Third, anybody who's ever worked with one of these puppies knows what a hassle it is to manage the press plates. At one place I saw the upper plate held in place with bungie cords. I used straps myself.

The next problem is keeping the plate from shifting around.

This jig is a small bit of wood with four pegs to keep it centered over the press plate, and a hole to keep it centered around the actual presser.

http://www.efalk.org/OasisDome/photos/bigs/dsc_0818.jpg
http://www.efalk.org/OasisDome/photos/bigs/dsc_0820.jpg

This lets me center the pressure right over the piece of pipe that's getting flattened, and keeps things from shifting around. Mashing goes much faster this way.

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Re: Improved hydraulic press jig

Post by robotland » Mon Jun 06, 2005 5:29 am

falk wrote:First, I just thought of something: If you use a hydraulic press, then you're not banging on the pipes, you're mashing them. This thread should have been entitled "Bangers and Mash"

.
BRAVO!!!!

Since we discuss bungees and flattened-conduit-sections, we should also subtitle our discussion "shocks and struts".
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LeChatNoir
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Post by LeChatNoir » Mon Jun 06, 2005 7:59 pm

Bangers and Mash... makin' me hungry.

Hey robot!!!

I’ve got to brag on what was accomplished in my shop just a few weeks ago.

With 6 people we smashed, punched the holes in the ends, and deburred all the (pre-cut)sections of 1" conduit needed for a 20' dia. Dome in 42 minutes. 220 odd pieces... 42 MINUTES!!!!

Well... we did have the help of the power hammer and a 50 ton Ironworker, but hey... it’s the team work I’m bragging on here!! Like a well oiled machine, we were. Amazing what can be done with a fine crew of burners.

And it went together at Interfuse the very next day. Whooo HOOO!!! Sad to say I wasn’t there to be a part of the construction, but I saw the pics, and a fine piece or work it was!

And with any setup, be it bangin, or mashin... as falk as shown, jigs and fixtures are the key to consistant, quality work.
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LeChatNoir
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Post by LeChatNoir » Mon Jun 06, 2005 8:09 pm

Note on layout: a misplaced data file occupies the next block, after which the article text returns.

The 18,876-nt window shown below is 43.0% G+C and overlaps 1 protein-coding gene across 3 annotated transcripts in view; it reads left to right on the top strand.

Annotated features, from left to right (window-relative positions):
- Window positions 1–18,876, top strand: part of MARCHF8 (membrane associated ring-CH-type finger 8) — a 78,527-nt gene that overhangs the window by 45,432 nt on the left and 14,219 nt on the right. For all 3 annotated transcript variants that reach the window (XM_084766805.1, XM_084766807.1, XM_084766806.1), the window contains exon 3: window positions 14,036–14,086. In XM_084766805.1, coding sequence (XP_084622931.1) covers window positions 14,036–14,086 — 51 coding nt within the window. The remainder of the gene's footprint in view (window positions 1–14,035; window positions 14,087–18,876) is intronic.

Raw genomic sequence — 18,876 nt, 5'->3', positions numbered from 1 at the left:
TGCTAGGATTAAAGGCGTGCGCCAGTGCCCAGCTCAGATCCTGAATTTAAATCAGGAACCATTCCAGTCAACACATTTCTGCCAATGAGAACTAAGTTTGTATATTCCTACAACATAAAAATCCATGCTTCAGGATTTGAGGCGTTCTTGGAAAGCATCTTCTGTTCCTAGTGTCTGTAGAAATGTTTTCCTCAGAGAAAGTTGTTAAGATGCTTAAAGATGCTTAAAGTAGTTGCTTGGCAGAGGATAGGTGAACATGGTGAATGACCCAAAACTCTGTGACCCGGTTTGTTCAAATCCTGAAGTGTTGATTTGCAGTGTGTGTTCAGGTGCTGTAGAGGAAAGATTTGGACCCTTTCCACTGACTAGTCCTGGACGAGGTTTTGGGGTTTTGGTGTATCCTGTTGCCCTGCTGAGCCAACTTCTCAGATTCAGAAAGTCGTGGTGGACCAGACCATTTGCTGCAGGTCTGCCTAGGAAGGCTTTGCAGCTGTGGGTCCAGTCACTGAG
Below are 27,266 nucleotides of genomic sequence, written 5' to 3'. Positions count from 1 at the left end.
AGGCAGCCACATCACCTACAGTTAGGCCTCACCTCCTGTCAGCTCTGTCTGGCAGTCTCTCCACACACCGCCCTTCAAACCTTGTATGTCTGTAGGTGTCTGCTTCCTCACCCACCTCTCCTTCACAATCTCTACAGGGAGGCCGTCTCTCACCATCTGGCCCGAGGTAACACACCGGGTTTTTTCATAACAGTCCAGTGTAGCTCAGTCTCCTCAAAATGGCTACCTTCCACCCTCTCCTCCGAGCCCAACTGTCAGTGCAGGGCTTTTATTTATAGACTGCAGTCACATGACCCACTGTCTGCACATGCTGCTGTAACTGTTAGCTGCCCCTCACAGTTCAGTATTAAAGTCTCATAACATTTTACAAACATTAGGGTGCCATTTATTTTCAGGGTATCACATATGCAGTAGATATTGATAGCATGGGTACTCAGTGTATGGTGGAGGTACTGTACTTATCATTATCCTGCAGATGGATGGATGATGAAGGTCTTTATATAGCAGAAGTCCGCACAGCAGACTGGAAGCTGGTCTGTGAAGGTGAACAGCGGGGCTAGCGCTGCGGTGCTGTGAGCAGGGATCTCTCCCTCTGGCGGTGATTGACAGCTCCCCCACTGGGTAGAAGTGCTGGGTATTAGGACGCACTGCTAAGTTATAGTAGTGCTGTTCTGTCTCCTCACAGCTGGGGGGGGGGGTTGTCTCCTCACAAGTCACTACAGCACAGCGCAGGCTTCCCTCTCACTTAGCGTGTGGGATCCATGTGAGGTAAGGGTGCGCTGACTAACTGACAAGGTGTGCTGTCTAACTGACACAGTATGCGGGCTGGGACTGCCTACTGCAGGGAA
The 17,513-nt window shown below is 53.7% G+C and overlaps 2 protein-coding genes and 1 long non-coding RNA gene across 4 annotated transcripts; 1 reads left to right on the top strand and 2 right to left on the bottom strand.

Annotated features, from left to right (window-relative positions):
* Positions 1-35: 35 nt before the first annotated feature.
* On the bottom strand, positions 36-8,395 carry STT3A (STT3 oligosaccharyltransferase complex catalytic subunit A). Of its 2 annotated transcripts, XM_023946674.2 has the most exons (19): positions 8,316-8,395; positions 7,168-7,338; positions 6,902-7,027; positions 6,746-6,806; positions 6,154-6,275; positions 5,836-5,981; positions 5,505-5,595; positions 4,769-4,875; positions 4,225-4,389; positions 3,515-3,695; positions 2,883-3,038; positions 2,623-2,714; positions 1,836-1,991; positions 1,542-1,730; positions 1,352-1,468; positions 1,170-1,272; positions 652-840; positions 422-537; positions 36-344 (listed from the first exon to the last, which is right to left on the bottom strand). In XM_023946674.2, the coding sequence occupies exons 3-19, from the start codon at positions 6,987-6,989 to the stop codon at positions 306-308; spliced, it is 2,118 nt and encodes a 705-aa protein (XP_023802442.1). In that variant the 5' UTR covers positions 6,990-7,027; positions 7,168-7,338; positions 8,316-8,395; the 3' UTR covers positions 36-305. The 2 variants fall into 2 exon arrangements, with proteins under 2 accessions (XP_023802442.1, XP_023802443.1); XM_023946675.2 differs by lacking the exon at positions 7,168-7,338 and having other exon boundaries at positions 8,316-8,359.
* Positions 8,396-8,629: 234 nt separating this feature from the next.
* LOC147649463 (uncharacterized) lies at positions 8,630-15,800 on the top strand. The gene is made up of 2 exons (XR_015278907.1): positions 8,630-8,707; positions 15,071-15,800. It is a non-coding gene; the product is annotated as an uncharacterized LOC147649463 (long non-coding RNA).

Hey falk, by the way...

For my arbor press, I’ll cut several sections of pipe, say about 3" long or so, sized big enough to slide over the post of my press. Drill or torch a hole along it’s length somewhere. On the outside of the pipe, over this hole, I weld a nut and in the nut I put a bolt. Now I have a sleeve that I can weld to any upper die fixture I make. Slide this onto the post, tighten said bolt , and it clamps in place.

This is, of course, assuming you have access to a welder.
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falk
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Post by falk » Mon Jun 06, 2005 11:08 pm

LeChatNoir wrote:Hey falk, by the way...

For my arbor press, I’ll cut several sections of pipe, say about 3" long or so, sized big enough to slide over the post of my press. Drill or torch a hole along it’s length somewhere. On the outside of the pipe, over this hole, I weld a nut and in the nut I put a bolt. Now I have a sleeve that I can weld to any upper die fixture I make. Slide this onto the post, tighten said bolt , and it clamps in place.

This is, of course, assuming you have access to a welder.
Hmmm, I like it.

Now here's what I can't figure out -- howinthehell did the manufacturer of this press intend us to use it? Did they picture that someone would just be standing there holding the upper press plate in position while someone else pumped the handle?

mamagrrl
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Post by mamagrrl » Tue Jun 07, 2005 2:39 am